Wednesday, April 25, 2012

Fanboy moment-Harley Quinn

It's a simple fact of the universe: Batman is cool. He's got the suit, the martial arts, the millions of dollars worth of gadgets, but one of his key coolness factors are the villains he has to face. They can range from being tragic figures to silly gimmicky characters that Robin can beat on when Batman doesn't care. The best known of these characters is his arch nemesis, the Joker. The Clown Prince of Crime creates a stark contrast to Batman's Dark Knight image by being the loudest, most colorful, and most dangerous of all of Batman's villains. So, what could make this clown even more interesting? Give him a girlfriend/sidekick. Hence the birth of Harley Quinn.

Of all of Batman's villains, Harley Quinn is probably one of the least dangerous. Usually assisting her "Mistah J" in his evil schemes, she's usually either overlooked or quickly dispatched by Batman or his own sidekicks. But as a character, she deserves much more. Having grown up on the Batman Animated Series myself, I fell in love with the Joker's favorite henchgirl, with her bubbly, almost naive personality, big smile and giant hammer, she won me over instantly.
If you're not familiar with the character, you may be thinking back to The Dark Knight and Heath Ledger's Joker and wondering "Who on Earth would want to be his sidekick, much less date him?" The answer is as sad as it is brilliantly written. Harlene Qunzel (Comic book names, I know) was once a fresh young psychiatrist starting new at Arkham Asylum. Wanting to write a tell-all book about the super villains housed inside, she began working very closely with one particular inmate-the Joker. Seeing not only an opportunity to cause trouble but a chance to have some fun, the Joker began confusing and manipulating the poor girl during their therapy sessions, until she was convinced she was desperately in love with him. The cartoon says it was a break out, and the comics say it was during the earthquake in Gotham City (Don't ask, it's complicated), at one point though Dr. Quinzel ditched the sane world, donned a red and black suit, called herself Harley Quinn, and the rest was history.
What's really interesting about this character is how and where her psychosis runs. Where with Two Face you get a split personality disorder, or the Joker with just being beyond insane, Harley is basically just in a bad relationship where things have gone too far. It's something that a lot of people have either seen or been in, which makes it a lot easier to relate to. At different points in both the cartoon and comic she finds herself taking a serious look at her life and how the Joker truly treats her. As mentioned before, he doesn't really love her but just drove her mad for fun. He's usually seen as abusive, physically, emotionally and psychologically, and will happily use her as bait to lure the cops and Batman off his tail so he could get away, leaving her to rot in Arkham until he returns. The only times he seems to be happy with her is either when he needs her or when they're current scheme is going to plan. During Harley's brief moments of relative sanity, she's sometimes able to break away from him and try to have a different life, even if it's just teaming up with Poison Ivy or even Batman on occasion. But like any bad relationship, no matter what's happened in the past, she always goes crawling back to the Joker.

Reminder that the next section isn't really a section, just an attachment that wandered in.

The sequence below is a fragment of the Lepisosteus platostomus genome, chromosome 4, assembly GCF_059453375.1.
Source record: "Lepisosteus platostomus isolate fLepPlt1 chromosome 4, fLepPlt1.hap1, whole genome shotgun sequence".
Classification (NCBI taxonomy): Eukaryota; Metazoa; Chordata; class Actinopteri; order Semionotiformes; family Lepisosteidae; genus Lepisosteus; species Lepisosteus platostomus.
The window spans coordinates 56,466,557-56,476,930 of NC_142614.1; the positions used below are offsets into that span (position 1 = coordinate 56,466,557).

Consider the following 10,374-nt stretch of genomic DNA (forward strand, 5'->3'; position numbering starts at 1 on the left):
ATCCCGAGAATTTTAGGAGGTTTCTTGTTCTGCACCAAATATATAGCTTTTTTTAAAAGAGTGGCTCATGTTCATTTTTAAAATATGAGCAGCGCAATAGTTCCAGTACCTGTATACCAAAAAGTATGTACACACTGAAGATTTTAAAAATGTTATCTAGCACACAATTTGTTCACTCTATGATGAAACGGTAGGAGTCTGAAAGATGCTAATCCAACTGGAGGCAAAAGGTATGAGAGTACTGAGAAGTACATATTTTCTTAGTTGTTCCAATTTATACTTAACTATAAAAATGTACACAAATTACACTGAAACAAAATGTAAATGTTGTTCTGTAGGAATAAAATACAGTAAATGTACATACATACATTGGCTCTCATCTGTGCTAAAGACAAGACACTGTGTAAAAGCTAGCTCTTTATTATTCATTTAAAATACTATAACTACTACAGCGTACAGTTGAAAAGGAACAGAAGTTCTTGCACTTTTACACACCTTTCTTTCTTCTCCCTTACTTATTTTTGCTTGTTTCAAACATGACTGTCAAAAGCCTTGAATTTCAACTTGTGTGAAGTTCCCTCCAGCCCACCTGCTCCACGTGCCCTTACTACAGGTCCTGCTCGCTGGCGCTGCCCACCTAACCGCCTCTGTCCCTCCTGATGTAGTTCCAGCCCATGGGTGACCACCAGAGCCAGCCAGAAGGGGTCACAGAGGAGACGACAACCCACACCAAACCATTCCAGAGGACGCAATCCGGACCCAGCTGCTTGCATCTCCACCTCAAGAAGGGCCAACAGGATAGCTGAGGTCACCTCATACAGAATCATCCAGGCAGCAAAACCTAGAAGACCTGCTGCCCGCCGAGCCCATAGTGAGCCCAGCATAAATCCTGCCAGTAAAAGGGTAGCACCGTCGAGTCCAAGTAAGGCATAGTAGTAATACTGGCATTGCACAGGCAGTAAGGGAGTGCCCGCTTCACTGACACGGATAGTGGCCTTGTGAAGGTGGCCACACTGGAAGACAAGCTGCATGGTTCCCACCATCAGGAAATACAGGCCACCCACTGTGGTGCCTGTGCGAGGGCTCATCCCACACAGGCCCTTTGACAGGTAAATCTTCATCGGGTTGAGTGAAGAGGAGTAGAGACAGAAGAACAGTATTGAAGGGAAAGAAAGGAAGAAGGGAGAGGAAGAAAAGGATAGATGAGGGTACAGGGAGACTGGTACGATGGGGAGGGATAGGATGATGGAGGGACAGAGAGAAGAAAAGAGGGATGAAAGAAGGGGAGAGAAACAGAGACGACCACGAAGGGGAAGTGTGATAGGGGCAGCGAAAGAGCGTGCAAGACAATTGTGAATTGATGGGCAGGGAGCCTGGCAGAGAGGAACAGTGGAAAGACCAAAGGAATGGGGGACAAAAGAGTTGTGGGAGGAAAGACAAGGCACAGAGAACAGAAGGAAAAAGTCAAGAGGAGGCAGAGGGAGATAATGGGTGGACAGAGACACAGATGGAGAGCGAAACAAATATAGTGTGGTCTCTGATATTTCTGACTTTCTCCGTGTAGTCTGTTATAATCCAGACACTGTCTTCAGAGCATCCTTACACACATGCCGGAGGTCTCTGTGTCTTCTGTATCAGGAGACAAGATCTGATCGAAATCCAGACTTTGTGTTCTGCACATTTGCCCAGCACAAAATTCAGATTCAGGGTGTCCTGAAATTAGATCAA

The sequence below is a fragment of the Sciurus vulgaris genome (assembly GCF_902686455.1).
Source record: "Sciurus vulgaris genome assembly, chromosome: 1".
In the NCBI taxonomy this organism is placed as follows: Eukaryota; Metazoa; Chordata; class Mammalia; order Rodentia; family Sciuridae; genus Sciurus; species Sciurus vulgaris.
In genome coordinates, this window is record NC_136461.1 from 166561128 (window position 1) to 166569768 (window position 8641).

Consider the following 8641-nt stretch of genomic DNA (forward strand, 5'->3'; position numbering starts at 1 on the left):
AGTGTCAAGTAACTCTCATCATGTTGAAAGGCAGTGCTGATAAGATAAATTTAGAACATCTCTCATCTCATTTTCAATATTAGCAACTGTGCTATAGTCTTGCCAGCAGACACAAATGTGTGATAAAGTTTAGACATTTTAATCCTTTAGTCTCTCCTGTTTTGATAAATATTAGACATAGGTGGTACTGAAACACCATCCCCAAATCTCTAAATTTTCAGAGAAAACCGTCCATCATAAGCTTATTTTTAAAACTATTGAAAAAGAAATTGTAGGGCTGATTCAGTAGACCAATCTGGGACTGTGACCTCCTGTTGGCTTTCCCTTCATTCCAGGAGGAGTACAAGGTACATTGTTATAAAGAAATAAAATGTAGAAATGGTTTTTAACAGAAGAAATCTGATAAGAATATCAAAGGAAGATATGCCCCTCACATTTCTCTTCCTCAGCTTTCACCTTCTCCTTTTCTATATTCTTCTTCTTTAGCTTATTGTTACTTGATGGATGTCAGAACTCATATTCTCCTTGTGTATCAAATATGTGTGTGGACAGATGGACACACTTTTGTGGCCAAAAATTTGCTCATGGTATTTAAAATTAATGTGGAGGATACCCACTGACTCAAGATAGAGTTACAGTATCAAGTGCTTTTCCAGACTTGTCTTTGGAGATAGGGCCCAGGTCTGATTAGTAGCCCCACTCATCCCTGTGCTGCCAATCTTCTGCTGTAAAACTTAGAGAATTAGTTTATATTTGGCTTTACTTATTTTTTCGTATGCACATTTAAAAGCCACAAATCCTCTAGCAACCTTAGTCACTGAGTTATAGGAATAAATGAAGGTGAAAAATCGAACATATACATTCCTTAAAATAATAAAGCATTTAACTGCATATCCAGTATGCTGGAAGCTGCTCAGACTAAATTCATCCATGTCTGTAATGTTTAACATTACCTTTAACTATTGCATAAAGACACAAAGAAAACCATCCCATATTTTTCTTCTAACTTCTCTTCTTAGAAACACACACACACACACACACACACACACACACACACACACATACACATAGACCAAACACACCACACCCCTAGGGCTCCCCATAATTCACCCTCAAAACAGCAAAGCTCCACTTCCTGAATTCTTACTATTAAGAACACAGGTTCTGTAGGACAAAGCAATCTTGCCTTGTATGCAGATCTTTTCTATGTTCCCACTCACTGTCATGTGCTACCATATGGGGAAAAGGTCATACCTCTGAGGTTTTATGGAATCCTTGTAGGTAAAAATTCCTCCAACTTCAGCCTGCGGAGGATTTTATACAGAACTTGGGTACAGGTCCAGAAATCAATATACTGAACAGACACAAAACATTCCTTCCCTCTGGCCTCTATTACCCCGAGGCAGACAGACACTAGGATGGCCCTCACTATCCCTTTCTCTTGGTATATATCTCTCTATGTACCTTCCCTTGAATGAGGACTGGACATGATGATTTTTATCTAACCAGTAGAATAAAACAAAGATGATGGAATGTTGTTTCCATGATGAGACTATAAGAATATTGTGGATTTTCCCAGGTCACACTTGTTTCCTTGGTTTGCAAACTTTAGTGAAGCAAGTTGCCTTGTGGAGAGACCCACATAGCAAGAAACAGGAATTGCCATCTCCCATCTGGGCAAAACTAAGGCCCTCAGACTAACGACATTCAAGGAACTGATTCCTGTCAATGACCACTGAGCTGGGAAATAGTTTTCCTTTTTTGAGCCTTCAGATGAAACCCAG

This dichotomy is sick and twisted, but it forms this weird romantic sense to it, like Romeo and Juliet or Bonnie and Clyde, like two criminals who fell in love due to their life of crime. It's a tragic love story in it's own sense of it. If nothing else, it gives you something to look at and say "At least we're not as messed up as those two, aren't we, dear?"
In the brilliantly written Batman: Arkham Asylum and Batman: Arkham City, Harley is portrayed as a much tougher character, exchanging her clown outfit for something a bit more revealing. In Arkham City, criminals loudly worry that if Joker dies Harley will take over and that she at times seems even crazier than the Joker. That's certainly a frightening thought, that Joker may have actually created something even worse than him through his games.
So there she is. Creepy, cute, romantic, or sad, however you see Harley Quinn you can't deny that she adds her own special brand of crazy to both the Joker and Batman's lives. She's the evil clown you can't help but love, in the relationship you can't help but watch.
-JOE
P.S. In case you're wondering, that's me and my girlfriend Katie Ecker as Joker and Harley Quinn for Halloween. To answer your questions: No, we're not as messed up as they are; Yes we really are that cute; and No, you and your significant other can never be as cute as we were in that picture.
Sorry.

5 comments:

  1. Wow, I never understood that Harley Quinn's psychological issues were in direct correlation with her relationships.

    I'd love to see a comic where Harley Quinn escapes her unhealthy relationships. It could work as either a story of redemption and becoming a super hero, a cold anti-hero, or a totally powerful villain.

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    1. There actually is one, though you'd have to ask Joe for the reference.

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    2. She's done it a couple times in Batman, and at one point her Poison Ivy and Catwoman had their own title called Gotham City Sirens, where she ditched the Joker.

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  2. Interesting side note: Harley wasn't originally canon. She first appeared on the Batman animated series and only later did DC decide to make her official in the canon.

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  3. I would love to see her become a anti-heroine! Ditch Joker!

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